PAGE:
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Sass and stomp
Sarah Borges finds her roots, plus Jimmy Ryanís new Hayride
BY JONATHAN PERRY
Related Links

Sarah Borges's official Web site

Jimmy Ryanís official Web site

Nick Zaino review's Jimmy Ryan's Lost Diamond Angel

Before sheíd even unpacked her bags on arriving in Boston in the mid í90s, aspiring singer-songwriter Sarah Borges took the T to Somerville, bound for the legendary Fort Apache Studios on Camp Street. Despite being told by a traffic cop that there was no Camp Street in the vicinity, she ferreted out the site. She stood outside and listened. "I could hear somebody playing in there, like drums going," she recalls. "And I was thinking, ĎIím gonna make a damn record there.í And years later, I made the record. Ask and ye shall receive."

Even though this promising twang-and-torch singer began her musical apprenticeship as a teenage indie-rocker, you get the impression she always knew what and where she wanted to be and how to get there. Recorded at whatís now known as Camp Street Studio, Silver City (Blue Corn Music) signals her arrival. Borgesís genial homespun charm on stage ó recently on display at her sold-out Lizard Lounge CD-release party ó and her breezily exuberant manner off it attest to an artist whoís both a seasoned performer and a fresh talent.

"I feel like Iím so new to this even though Iíve been playing in Boston for 10 years," she says over beers at the Middle East bakery. "Everything is happening in such a different way than it has in other bands Iíve played in. But Iíve never made a record before, and I have no idea whatís supposed to happen."

Whatís happening is this: Silver City, a sassy, brassy slab of heartthrob C&W swing, soul, and sulk, has in one bold stroke all but cemented the 26-year-old Taunton nativeís place in the thriving local roots-music scene. Its linchpin is Borgesís crystalline voice (placed front and center in Camp Street engineer Paul Q. Kolderieís warmly burnished mix), which ó much like her home townís main industry (hence the albumís title) ó is the aural equivalent of silver, with slivered streaks of amber and gold that seep and snake through ballads like the drinkerís lament "Ring in the Shape of a Heart" and the regal pedal-steel-and-mandolin weeper "Pious Proud." Instrumentation for the latter comes courtesy of mandolin master Jimmy Ryan (whose own EP-release party Borges opens tonight, April 28, at T.T. the Bearís Place) and pedal-steel specialist Steve Malone, who also performs with the Confidence Men, Jake Brennanís band. Brennan is Borgesís boyfriend, and her backing band amounts to a version of the Confidence Men, with lead guitarist Russell Chudnofsky, bassist Binky, and drummer Rob Dulaney all being Confidence members.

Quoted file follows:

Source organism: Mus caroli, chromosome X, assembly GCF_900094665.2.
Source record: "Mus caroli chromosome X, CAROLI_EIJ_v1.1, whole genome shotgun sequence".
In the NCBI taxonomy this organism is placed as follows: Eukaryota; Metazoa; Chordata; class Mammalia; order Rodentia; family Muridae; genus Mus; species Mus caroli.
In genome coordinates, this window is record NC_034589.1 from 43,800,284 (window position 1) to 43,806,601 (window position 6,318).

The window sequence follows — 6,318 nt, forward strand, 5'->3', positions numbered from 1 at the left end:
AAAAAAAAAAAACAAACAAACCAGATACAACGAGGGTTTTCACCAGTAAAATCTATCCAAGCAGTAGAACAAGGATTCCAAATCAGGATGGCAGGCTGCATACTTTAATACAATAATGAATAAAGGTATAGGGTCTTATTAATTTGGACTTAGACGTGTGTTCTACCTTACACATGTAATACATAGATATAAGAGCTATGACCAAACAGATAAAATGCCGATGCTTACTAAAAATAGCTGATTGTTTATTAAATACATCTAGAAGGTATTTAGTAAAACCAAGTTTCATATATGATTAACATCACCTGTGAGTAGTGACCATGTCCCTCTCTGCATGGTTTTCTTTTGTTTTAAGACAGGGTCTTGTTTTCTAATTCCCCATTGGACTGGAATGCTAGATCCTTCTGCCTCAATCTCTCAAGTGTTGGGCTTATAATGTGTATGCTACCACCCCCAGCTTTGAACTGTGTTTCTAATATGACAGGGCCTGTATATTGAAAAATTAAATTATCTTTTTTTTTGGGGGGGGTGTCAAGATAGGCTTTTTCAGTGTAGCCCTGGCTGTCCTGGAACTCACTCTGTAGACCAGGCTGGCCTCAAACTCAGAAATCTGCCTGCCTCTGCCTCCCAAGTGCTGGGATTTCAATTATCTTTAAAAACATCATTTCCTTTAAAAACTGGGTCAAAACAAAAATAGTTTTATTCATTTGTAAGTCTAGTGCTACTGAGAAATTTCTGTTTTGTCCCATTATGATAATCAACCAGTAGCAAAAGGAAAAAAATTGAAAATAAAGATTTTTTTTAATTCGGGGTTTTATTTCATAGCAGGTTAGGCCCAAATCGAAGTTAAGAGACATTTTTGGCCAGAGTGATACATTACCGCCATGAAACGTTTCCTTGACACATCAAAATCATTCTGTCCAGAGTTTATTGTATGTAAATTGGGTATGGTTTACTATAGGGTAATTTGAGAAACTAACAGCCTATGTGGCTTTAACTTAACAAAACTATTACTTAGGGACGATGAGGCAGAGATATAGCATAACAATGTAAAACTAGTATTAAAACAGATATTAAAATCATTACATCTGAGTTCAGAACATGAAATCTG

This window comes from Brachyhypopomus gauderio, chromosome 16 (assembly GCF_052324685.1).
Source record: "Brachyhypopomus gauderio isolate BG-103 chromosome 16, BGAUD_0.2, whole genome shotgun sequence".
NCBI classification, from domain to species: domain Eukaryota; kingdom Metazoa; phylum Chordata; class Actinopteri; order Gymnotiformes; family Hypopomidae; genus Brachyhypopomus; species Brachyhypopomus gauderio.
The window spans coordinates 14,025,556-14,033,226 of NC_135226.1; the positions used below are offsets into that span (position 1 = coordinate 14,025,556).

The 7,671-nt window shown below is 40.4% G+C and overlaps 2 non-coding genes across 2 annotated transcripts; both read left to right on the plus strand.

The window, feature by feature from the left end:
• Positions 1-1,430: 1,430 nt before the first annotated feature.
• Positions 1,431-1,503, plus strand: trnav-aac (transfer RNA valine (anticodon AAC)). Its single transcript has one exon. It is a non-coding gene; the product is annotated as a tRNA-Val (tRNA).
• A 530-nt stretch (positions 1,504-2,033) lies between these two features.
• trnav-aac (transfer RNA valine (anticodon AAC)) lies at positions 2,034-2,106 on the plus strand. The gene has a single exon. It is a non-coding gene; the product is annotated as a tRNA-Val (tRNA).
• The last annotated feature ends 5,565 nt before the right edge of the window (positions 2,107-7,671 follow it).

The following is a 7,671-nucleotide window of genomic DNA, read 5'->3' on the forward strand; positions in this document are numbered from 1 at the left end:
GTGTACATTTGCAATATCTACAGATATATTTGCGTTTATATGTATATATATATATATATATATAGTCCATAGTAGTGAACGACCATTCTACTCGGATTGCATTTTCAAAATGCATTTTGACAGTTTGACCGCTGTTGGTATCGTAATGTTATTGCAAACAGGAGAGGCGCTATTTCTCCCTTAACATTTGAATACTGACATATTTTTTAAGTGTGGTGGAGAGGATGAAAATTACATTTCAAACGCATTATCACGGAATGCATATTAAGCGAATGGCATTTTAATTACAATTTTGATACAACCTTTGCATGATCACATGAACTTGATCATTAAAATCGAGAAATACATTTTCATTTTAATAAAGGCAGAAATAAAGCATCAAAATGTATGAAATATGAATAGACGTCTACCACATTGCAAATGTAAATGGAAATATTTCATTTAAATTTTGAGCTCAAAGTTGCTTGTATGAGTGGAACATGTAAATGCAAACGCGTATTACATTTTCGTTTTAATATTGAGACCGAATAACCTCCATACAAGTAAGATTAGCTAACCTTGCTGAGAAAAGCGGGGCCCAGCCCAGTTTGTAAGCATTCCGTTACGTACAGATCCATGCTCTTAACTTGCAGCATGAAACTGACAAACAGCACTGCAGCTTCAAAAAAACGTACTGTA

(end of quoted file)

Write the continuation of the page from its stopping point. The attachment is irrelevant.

The circumstances suited Borges. "We had the luxury of not having anyone to make it for. There was no label at the beginning. Paul said, ĎLetís just do some demos and see how it goes.í And we did five, and he said, ĎLetís do three more,í and we did those, and he said, ĎNow we almost have a record, so letís finish it up.í " It was only after a mutual acquaintance told Texas-based Blue Corn Music label head Denby Auble about the Northern singer with the Southern sound that Auble flew from Houston to Boston last summer for a private showcase. Within a day, Borges had a record deal.

The sound of Silver City marks a dramatic shift from the six years Borges spent fronting the noisy indie-pop outfit Kipper Tin. Brennan himself went from punk rock ó he led Cast Iron Hike ó to roots rock, and Binky used to play with local garage-rockers the Banjo Spiders. (Spiders guitarist Eric Barlow is also a member of the Confidence Men.) "I had never heard the Flying Burrito Brothers," says Borges, who duetted with Brennan on a cover of the Burritosí "Sin City" at her CD-release bash. "And one day I was over at Binkyís and we were smoking some pot and lying down on the floor listening close to the speakers and it was like nothing I had ever heard. Binkyís from the South and so he really loves that music, and Jakeís dad [local roots musician Dennis Brennan] taught him a lot about music and made him mix tapes when he was growing up. It wasnít as much of a transition for them as it might appear."

She continues, "Not that I make a habit of reading gossipy crap. But someone wrote something about me, how I was just doing this because I could make more money by appealing to this audience instead of playing indie rock. But I feel like this rootsier side was always there. Itís just that, at different points in your life, you emphasize different parts of yourself."